The intestate Succession Law of China provides that the decedent's spouse, children and parents inherit equal shares of the decedent's property. If none of these individuals survive the decedent, the decedent's brothers, sisters and grandparents will inherit the decedent's property. Successors with the same degree of kinship to the decedent (e.g., siblings, first cousins, etc.) generally enjoy equal shares or sub-shares of the estate. However, Chinese intestate succession rules introduce considerations of need and relative affluence that significantly qualify these rules of inheritance. For example, Chinese courts may adjust an heir's share of a decedent's estate based on the heir's economic situation and how the heir cared for the decedent. In a provision that may bring a wry smile to a U.S. probate litigator—but also reflects China's deep respect for family cohesion—the Chinese Succession Law encourages heirs to adjust and settle their respective shares peaceably.

Under the Chinese law of inheritance the dispositive provisions of a will take precedence over the Succession Law. Chinese wills can take several forms: written, holographic, notarial, using a sound recording, and in emergencies, oral. Each type of will has its own set of legal formalities. The law of intestate succession will apply and govern the disposition of property in several situations, including when a decedent does not leave a will, if a portion of a will is invalid, or if a will does not dispose of all of a testator's property.

Trusts and Taxes

In 2001, China joined the growing trend of Asian jurisdictions, such as Japan and Korea, that have adopted the institution of the trust into their internal law, notwithstanding the civil law influence on much of their legal systems. The Trust Law of China imposes legal duties on fiduciaries and confers legal rights on beneficiaries, much as we are accustomed to in the United States. Individuals as well as corporations may serve as trustees of Chinese trusts.

However, reservations have been expressed because it is not clear how the distinction between title to property in a fiduciary capacity and title to property in the individual capacity of a trustee can be publicly recorded or recognized. Also, regulations regarding the taxation of trusts have not yet been promulgated. It should be noted that the main catalyst for the 2001 trust legislation was the need to provide a legal vehicle for capital investments. Nonetheless, the Chinese banking authorities are considering regulations that may provide more guidance as to how and when a trust company (regulated as a financial institution in China) can serve as trustee for estate planning purposes as distinguished from capital investment purposes.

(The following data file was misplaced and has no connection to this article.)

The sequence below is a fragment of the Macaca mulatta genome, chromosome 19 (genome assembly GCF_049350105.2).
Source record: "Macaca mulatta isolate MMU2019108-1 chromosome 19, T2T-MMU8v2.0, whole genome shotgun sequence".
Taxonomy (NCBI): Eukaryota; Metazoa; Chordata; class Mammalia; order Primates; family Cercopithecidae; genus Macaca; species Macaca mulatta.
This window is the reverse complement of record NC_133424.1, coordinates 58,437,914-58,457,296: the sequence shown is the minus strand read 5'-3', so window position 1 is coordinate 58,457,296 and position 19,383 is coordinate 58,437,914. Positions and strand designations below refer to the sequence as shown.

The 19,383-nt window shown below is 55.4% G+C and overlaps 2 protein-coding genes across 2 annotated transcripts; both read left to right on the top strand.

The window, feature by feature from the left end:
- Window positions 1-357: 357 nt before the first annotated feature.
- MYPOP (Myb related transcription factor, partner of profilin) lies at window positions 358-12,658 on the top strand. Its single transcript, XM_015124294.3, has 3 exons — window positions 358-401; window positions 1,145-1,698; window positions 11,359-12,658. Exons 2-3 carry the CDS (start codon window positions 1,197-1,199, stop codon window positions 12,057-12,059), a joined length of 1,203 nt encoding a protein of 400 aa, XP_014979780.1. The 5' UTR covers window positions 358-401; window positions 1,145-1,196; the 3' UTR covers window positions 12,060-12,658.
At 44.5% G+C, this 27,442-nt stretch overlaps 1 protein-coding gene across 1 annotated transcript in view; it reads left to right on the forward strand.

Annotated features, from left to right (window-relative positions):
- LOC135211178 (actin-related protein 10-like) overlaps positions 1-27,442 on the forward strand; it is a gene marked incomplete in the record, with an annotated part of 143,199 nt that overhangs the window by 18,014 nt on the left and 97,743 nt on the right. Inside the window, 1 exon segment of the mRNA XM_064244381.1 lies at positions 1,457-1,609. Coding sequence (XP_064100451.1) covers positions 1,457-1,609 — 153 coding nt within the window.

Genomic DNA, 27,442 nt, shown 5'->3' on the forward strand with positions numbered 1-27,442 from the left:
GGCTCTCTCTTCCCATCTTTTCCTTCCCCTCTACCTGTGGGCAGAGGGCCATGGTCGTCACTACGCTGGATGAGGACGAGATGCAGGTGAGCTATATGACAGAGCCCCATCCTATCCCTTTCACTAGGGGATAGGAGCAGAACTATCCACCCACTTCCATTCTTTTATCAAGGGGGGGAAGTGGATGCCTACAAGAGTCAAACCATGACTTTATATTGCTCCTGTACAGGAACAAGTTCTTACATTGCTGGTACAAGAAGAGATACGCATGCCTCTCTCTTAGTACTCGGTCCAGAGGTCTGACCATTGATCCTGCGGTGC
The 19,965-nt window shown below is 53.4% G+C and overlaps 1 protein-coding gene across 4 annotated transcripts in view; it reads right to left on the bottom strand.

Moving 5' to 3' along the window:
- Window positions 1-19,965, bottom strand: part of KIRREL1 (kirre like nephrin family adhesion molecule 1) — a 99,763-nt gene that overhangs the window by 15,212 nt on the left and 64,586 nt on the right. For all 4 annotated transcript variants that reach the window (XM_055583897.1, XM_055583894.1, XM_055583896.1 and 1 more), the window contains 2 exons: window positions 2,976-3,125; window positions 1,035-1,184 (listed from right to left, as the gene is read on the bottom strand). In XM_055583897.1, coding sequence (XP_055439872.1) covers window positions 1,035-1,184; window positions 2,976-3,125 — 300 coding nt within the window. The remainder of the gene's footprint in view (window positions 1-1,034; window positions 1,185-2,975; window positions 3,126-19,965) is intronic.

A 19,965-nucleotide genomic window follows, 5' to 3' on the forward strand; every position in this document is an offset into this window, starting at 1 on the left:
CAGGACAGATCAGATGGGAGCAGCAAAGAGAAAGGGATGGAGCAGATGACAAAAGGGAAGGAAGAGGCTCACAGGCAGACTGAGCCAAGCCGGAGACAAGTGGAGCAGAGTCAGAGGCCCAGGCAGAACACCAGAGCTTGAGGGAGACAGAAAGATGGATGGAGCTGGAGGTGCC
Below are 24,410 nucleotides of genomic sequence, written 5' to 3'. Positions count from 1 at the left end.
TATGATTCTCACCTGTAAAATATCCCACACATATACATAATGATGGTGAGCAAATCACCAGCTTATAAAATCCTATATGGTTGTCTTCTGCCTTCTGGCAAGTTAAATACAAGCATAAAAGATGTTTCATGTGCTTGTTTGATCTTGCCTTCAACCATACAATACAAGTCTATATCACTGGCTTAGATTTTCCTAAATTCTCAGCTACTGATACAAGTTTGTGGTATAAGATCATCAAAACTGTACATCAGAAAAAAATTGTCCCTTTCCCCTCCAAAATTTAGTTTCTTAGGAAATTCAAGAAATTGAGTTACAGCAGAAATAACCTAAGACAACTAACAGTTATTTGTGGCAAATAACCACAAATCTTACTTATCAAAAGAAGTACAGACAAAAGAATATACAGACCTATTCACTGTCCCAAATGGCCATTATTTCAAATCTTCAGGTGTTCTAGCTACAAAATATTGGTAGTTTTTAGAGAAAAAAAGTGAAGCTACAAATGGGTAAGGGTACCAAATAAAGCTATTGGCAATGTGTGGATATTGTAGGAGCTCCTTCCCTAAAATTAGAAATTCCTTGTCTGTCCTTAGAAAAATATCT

As already mentioned, China does not impose an estate tax, an inheritance tax or a gift tax on residents or non-residents of China. The government considered imposing a tax based on the German gift and inheritance tax but elected not to proceed, for fear of causing adverse consequences for China's economic growth.

The Chinese income tax applies to Chinese residents and foreigners. China imposes an individual income tax on the worldwide income of individuals who are domiciled in China and generally on non-domiciliaries who have resided in China for one year or more. Individuals who are not domiciled in China and who have not resided in China for one year or more are subject to tax on their China source income. Actively earned income is taxed at progressive rates ranging from 5 percent to 45 percent, and passive income (including gains on the sale of real and intangible property) is generally taxed at a flat rate of 20 percent.

The United States and the Peoples Republic of China are parties to a bilateral income tax treaty, which entered into force on Nov. 21, 1986. The treaty allows China to tax capital gains on sales of most forms of Chinese property owned by U.S. residents, but U.S. residents may be able to claim a credit against their U.S. income taxes for the tax paid to China.

China also imposes a business tax, which is derived from various business activities. In general, the business tax is imposed on gross receipts and business tax rates range from between 3 percent and 20 percent. Sales of real property and immovable property are generally subject to business tax at the rate of 5 percent.

Foreign Ownership

Individuals who are neither residents nor citizens of China may, in principle, own property in China. However, two important categories of property are subject to important restrictions: shares of Chinese companies and Chinese real estate.

The stock of Chinese corporations are typically divided between "A" shares and "B" shares. The distinction concerns who is entitled to own the shares. "A" shares can only be purchased by Chinese persons and certain non-Chinese large institutional investors. "B" shares, which are shares in Chinese companies traded in certain exchanges, mainly in Shanghai and Shenzhen, may be purchased and sold by Chinese and foreign individuals and institutions. Non-Chinese investors, however, can invest in "A" shares indirectly through funds created by non-Chinese institutional investors and through Chinese companies funded with capital in China.